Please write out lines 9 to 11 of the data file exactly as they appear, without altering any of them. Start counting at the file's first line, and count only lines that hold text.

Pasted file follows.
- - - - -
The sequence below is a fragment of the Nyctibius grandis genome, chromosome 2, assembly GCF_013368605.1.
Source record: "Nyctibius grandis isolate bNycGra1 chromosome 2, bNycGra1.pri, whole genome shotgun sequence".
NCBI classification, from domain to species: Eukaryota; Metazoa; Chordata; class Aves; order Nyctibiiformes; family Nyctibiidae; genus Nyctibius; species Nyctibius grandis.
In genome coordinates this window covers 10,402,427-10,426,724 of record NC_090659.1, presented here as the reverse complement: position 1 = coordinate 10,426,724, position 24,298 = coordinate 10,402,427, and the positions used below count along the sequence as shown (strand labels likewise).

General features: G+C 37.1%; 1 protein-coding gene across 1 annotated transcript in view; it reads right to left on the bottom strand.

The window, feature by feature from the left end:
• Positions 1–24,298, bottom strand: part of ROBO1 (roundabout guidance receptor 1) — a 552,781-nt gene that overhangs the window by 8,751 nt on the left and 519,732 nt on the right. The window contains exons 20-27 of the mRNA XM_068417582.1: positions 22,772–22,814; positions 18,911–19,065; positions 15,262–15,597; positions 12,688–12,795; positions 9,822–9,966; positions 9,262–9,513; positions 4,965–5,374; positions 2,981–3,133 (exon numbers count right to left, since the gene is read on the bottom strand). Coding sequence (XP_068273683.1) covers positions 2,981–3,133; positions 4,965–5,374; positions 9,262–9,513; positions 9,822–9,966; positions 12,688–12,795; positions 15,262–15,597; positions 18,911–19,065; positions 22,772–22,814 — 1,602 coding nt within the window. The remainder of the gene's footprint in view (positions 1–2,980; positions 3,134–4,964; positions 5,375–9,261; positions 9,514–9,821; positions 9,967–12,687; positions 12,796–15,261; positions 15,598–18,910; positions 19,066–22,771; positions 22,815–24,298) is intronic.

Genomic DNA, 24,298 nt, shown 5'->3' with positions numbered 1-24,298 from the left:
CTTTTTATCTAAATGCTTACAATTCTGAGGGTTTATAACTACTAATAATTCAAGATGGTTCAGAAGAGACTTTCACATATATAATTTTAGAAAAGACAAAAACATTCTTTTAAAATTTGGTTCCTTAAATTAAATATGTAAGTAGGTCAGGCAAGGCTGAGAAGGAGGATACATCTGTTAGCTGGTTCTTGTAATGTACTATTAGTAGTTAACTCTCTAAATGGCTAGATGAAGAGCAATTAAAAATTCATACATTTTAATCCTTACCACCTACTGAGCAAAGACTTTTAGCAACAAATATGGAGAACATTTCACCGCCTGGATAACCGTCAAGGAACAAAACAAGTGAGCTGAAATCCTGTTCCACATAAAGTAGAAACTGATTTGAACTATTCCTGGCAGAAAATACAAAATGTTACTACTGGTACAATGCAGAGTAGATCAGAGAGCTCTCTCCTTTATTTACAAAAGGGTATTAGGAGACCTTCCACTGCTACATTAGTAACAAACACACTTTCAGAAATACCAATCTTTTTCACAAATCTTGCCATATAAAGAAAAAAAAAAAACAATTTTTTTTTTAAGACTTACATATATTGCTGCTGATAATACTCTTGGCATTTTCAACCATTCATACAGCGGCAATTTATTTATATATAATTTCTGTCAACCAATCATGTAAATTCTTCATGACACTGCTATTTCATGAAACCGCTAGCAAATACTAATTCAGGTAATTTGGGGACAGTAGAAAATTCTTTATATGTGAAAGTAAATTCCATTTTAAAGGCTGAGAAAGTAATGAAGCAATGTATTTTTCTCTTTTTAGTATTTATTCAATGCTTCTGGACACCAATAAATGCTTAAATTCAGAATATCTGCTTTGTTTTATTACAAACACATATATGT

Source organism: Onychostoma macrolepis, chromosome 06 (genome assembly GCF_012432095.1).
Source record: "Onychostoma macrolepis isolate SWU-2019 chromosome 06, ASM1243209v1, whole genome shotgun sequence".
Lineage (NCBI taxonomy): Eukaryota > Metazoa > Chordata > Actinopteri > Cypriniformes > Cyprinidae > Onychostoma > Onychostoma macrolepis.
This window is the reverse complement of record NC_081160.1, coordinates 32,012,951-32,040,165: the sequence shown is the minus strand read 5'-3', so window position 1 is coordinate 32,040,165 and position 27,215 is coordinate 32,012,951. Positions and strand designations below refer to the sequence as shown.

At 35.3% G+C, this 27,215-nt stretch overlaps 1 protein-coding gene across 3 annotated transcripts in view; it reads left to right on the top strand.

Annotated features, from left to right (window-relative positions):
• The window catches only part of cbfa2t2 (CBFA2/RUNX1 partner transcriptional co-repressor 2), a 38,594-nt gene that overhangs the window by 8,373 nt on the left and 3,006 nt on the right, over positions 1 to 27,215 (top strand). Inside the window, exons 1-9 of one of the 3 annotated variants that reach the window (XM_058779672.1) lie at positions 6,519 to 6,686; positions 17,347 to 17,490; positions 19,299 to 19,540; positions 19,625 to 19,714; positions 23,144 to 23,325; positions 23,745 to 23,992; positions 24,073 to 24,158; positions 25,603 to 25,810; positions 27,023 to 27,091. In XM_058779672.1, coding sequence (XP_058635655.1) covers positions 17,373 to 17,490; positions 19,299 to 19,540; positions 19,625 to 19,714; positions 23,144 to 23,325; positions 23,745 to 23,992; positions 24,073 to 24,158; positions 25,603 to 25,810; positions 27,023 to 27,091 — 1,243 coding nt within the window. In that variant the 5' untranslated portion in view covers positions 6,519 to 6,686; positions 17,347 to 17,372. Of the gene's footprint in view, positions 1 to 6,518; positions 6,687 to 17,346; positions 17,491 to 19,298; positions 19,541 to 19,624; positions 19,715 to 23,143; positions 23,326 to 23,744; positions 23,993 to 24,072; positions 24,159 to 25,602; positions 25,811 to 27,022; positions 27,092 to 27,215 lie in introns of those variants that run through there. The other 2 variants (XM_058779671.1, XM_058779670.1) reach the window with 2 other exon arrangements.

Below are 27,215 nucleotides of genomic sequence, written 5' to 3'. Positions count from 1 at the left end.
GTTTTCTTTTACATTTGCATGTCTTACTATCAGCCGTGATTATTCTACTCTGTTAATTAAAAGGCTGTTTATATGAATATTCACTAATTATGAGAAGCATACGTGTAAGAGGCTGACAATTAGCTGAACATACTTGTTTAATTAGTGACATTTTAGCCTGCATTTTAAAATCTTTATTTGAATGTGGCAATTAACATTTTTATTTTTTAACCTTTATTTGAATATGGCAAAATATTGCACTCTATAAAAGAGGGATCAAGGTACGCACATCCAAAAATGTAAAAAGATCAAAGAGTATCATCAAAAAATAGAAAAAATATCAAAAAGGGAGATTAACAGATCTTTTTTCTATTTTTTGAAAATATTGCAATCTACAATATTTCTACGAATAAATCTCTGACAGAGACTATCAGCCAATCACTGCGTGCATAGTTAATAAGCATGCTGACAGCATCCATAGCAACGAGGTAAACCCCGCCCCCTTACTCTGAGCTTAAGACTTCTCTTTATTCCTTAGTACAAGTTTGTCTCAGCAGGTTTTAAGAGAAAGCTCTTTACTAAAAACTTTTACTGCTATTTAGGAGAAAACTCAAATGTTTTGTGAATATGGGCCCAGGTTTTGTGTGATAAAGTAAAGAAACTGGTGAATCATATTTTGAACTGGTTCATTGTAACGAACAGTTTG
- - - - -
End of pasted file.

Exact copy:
CTTTTTATCTAAATGCTTACAATTCTGAGGGTTTATAACTACTAATAATTCAAGATGGTTCAGAAGAGACTTTCACATATATAATTTTAGAAAAGACAAAAACATTCTTTTAAAATTTGGTTCCTTAAATTAAATATGTAAGTAGGTCAGGCAAGGCTGAGAAGGAGGATACATCTGTTAGCTGGTTCTTGTAATGTACTATTAGTAGTTAACTCTCTAAATGGCTAGATGAAGAGCAATTAAAAATTCATACATTTTAATCCTTACCACCTACTGAGCAAAGACTTTTAGCAACAAATATGGAGAACATTTCACCGCCTGGATAACCGTCAAGGAACAAAACAAGTGAGCTGAAATCCTGTTCCACATAAAGTAGAAACTGATTTGAACTATTCCTGGCAGAAAATACAAAATGTTACTACTGGTACAATGCAGAGTAGATCAGAGAGCTCTCTCCTTTATTTACAAAAGGGTATTAGGAGACCTTCCACTGCTACATTAGTAACAAACACACTTTCAGAAATACCAATCTTTTTCACAAATCTTGCCATATAAAGAAAAAAAAAAAACAATTTTTTTTTTAAGACTTACATATATTGCTGCTGATAATACTCTTGGCATTTTCAACCATTCATACAGCGGCAATTTATTTATATATAATTTCTGTCAACCAATCATGTAAATTCTTCATGACACTGCTATTTCATGAAACCGCTAGCAAATACTAATTCAGGTAATTTGGGGACAGTAGAAAATTCTTTATATGTGAAAGTAAATTCCATTTTAAAGGCTGAGAAAGTAATGAAGCAATGTATTTTTCTCTTTTTAGTATTTATTCAATGCTTCTGGACACCAATAAATGCTTAAATTCAGAATATCTGCTTTGTTTTATTACAAACACATATATGT

Source organism: Onychostoma macrolepis, chromosome 06 (genome assembly GCF_012432095.1).
Source record: "Onychostoma macrolepis isolate SWU-2019 chromosome 06, ASM1243209v1, whole genome shotgun sequence".